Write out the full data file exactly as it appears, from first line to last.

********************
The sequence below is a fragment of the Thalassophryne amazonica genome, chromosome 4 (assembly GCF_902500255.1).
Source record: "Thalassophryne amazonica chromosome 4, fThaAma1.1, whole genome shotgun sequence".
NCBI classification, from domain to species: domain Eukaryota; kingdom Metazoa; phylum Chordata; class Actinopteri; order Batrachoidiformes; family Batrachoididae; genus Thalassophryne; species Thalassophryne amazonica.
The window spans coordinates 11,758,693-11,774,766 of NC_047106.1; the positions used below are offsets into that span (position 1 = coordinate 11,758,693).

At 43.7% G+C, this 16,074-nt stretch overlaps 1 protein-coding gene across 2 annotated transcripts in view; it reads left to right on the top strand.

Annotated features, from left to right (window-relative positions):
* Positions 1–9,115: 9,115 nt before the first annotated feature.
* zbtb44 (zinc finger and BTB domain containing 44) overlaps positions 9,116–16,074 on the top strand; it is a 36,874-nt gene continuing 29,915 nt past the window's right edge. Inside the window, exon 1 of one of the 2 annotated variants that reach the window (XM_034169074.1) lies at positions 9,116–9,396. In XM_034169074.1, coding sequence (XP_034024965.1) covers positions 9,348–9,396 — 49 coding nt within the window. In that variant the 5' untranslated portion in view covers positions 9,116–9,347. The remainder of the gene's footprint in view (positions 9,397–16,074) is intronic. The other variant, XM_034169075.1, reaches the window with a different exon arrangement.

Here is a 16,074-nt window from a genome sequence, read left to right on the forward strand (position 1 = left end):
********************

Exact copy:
The sequence below is a fragment of the Thalassophryne amazonica genome, chromosome 4 (assembly GCF_902500255.1).
Source record: "Thalassophryne amazonica chromosome 4, fThaAma1.1, whole genome shotgun sequence".
NCBI classification, from domain to species: domain Eukaryota; kingdom Metazoa; phylum Chordata; class Actinopteri; order Batrachoidiformes; family Batrachoididae; genus Thalassophryne; species Thalassophryne amazonica.
The window spans coordinates 11,758,693-11,774,766 of NC_047106.1; the positions used below are offsets into that span (position 1 = coordinate 11,758,693).

At 43.7% G+C, this 16,074-nt stretch overlaps 1 protein-coding gene across 2 annotated transcripts in view; it reads left to right on the top strand.

Annotated features, from left to right (window-relative positions):
* Positions 1–9,115: 9,115 nt before the first annotated feature.
* zbtb44 (zinc finger and BTB domain containing 44) overlaps positions 9,116–16,074 on the top strand; it is a 36,874-nt gene continuing 29,915 nt past the window's right edge. Inside the window, exon 1 of one of the 2 annotated variants that reach the window (XM_034169074.1) lies at positions 9,116–9,396. In XM_034169074.1, coding sequence (XP_034024965.1) covers positions 9,348–9,396 — 49 coding nt within the window. In that variant the 5' untranslated portion in view covers positions 9,116–9,347. The remainder of the gene's footprint in view (positions 9,397–16,074) is intronic. The other variant, XM_034169075.1, reaches the window with a different exon arrangement.

Here is a 16,074-nt window from a genome sequence, read left to right on the forward strand (position 1 = left end):